xi) Diocesan ordinations were postponed from Peter-tide to Michaelmas. Barnard Castle hosted one of 4 ordination services in the diocese. Our curate was ordained by the Bishop of Durham at a service with just 30 people present. the service however was Livestreamed: the first service to be so from the parish. Sarah’s first celebrations of communion took place in both churches: the Barnard Castle Saints’ groups merging to form larger congregations in the church building.

xii) The Autumn lockdown came suddenly. Once again churches were closed (though nationally faith leaders had argued that places of worship should be excluded from the blanket closure order as they had shown their ability to manage risks and their importance to supporting those serving the wider community). The importance of  the church doors being open for those who wished to pray was highlighted by the instruction to lock them.

xiii) The experience of livestreaming worship from church at the ordination gave the PCC the push to authorise the introduction of WiFi into the church (overcoming huge technical problems caused by the thickness of the church walls to do so). In time, grants from the Town Council, the Diocesan Mission Fund and the Friends of St. Mary’s were used to improve the church’s capacity for Livestreaming as new equipment was purchased to improve sound and picture quality.

xiv) Harvest was marked by floral displays in church and a Livestreamed act of Collective Worship from Green Lane School complete with a brass quartet and a vintage tractor.

xv) All Soul’s-tide involved an afternoon event entitled ‘Forget me not’ in church to which those who had been bereaved were invited. Small trees around the church were offered as places to hang Remembrance labels and the clergy were on hand to pray with families. An All Soul’s service was Livestreamed: regulations permitting the choir (only) to be present. Forget me not prayers were distributed to Care Homes.

xvi) At short notice the Remembrance Day service had to be scaled back to just 5 people in church! Prayers had been issued to Care Home residents and made available for use at home. The ceremony was filmed and broadcast on FaceBook: at its heart was a display in the centre of the church built around the large ‘parade ground’ cross, the colours of the local uniformed organisations, wreaths, knitted poppies from the 2018 WW1 Remembrance commemorations, flower displays and poppies handmade by residents at the King’s Court Care Home.

xvii) Christingle too was Livestreamed. Technical difficulties threatened the event but these difficulties were overcome and viewers were treated to the sight of the vicar dressed in an inflatable Christingle suit. The event was supported and enabled by members of the choir – at that point allowed to sing church.

xviii) Christmas services were permitted in church but restrictions on numbers and singing in church saw a Carol service take place on Scar Top, Carol singing on ten occasions around the town and Carol singing on the Green at Whorlton.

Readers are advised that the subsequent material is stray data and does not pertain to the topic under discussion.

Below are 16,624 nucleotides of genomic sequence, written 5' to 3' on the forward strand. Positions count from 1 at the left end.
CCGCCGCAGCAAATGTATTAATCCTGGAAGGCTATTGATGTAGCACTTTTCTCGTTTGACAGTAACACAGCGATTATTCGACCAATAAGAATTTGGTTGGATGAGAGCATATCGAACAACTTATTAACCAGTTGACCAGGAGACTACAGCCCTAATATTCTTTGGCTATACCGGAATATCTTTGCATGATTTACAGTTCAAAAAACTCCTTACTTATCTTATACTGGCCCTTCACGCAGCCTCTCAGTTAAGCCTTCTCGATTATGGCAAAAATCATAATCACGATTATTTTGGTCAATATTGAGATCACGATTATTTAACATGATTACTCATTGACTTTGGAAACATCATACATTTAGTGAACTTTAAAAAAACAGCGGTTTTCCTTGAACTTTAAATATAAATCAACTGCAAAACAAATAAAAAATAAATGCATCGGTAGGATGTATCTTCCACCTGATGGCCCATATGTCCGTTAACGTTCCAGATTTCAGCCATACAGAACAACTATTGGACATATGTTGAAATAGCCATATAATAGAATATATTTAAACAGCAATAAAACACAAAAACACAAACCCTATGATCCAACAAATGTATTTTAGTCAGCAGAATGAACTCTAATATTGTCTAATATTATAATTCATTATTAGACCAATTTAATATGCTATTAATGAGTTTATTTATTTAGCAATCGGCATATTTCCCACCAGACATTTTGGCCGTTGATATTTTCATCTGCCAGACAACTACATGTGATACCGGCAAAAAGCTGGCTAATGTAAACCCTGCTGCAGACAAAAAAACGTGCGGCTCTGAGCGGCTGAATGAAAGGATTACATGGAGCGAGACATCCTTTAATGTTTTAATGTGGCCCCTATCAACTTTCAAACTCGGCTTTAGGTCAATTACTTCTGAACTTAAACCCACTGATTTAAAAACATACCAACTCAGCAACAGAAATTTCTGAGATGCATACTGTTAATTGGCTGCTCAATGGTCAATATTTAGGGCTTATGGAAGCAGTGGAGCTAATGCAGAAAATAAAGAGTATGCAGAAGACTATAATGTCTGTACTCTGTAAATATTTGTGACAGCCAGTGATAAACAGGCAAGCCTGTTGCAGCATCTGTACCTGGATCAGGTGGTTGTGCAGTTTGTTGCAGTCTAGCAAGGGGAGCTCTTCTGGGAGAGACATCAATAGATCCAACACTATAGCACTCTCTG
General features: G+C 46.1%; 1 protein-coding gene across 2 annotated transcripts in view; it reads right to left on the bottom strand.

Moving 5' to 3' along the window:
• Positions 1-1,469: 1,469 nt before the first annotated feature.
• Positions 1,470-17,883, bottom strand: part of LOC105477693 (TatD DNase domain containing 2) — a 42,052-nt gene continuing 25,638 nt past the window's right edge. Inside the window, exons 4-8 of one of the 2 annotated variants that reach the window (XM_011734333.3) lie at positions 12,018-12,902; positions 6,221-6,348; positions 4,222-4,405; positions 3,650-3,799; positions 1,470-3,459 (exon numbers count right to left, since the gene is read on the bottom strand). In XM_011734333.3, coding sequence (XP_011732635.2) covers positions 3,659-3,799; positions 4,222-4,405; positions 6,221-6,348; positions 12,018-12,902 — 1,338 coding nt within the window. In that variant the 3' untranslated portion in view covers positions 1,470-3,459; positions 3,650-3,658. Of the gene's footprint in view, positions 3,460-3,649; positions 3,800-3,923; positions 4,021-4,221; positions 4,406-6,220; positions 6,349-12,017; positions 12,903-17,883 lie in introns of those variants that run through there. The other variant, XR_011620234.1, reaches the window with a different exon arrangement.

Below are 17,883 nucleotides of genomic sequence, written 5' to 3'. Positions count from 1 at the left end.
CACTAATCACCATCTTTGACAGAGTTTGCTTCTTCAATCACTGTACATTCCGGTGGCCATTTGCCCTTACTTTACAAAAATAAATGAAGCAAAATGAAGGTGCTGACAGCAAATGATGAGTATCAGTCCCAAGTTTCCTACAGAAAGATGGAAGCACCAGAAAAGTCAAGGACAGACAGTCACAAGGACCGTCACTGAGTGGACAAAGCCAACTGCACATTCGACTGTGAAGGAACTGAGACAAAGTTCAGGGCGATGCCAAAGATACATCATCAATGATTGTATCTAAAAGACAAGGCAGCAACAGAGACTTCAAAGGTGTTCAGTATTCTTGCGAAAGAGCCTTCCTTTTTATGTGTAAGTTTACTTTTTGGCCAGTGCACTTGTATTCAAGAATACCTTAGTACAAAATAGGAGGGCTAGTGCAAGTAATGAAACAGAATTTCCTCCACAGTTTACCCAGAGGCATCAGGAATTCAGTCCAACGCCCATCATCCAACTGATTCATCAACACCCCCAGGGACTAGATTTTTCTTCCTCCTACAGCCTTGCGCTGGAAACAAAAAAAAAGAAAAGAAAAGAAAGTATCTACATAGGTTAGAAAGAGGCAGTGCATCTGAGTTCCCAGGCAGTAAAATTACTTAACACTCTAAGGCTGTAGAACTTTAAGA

xix) The annual Crib service was replaced by a filmed and uploaded service created with the help of the Castle Players. Families were invited to church to hang their own decorations on one of the church trees and to say prayers at the Crib.

xx) The Four o’clock service was a casualty of the pandemic. Socially distanced work with children being deemed well nigh impossible. As confidence grew in using digital means of communication the clergy (and Cranmer student Gillian Lunn on placement for 2 years) began to explore online Collective worship through Zoom (from church) and then over Facebook live (from home) to reconnect with young families. Plans to build on Christmas activities fell by the wayside as a third lockdown began after Christmas but 2021 began with a renewed commitment to engage with families.

xxi) The Annual Parochial Church Meeting was postponed from April 2020 because of the pandemic and eventually took place in church in mid October with (for the first time ever) some members of the congregation joining us virtually through Zoom. The Electoral Roll was reported to stand at 134.

xxii) Worshipping community: There are approximately 231 people (all ages) in the worshipping community.

xxiii) Occasional Offices: Covid 19 restrictions on numbers attending occasional offices changed throughout the year and drastically affected the number of services possible in our buildings.

  1. Baptisms: There were just 3 baptisms across the year – families opting to postpone services booked.
  2. No candidates were offered for confirmation.
  3. No candidates were presented for Admission to communion as involvement with the Church School was severely curtailed.
  4. Weddings: there were two weddings at Barnard Castle. The first took place before the pandemic struck, the second saw the couple obliged to reduce the numbers attending several times as regulations changed and then shifting the date of the service at very short notice to avoid even more stringent restrictions affecting their day.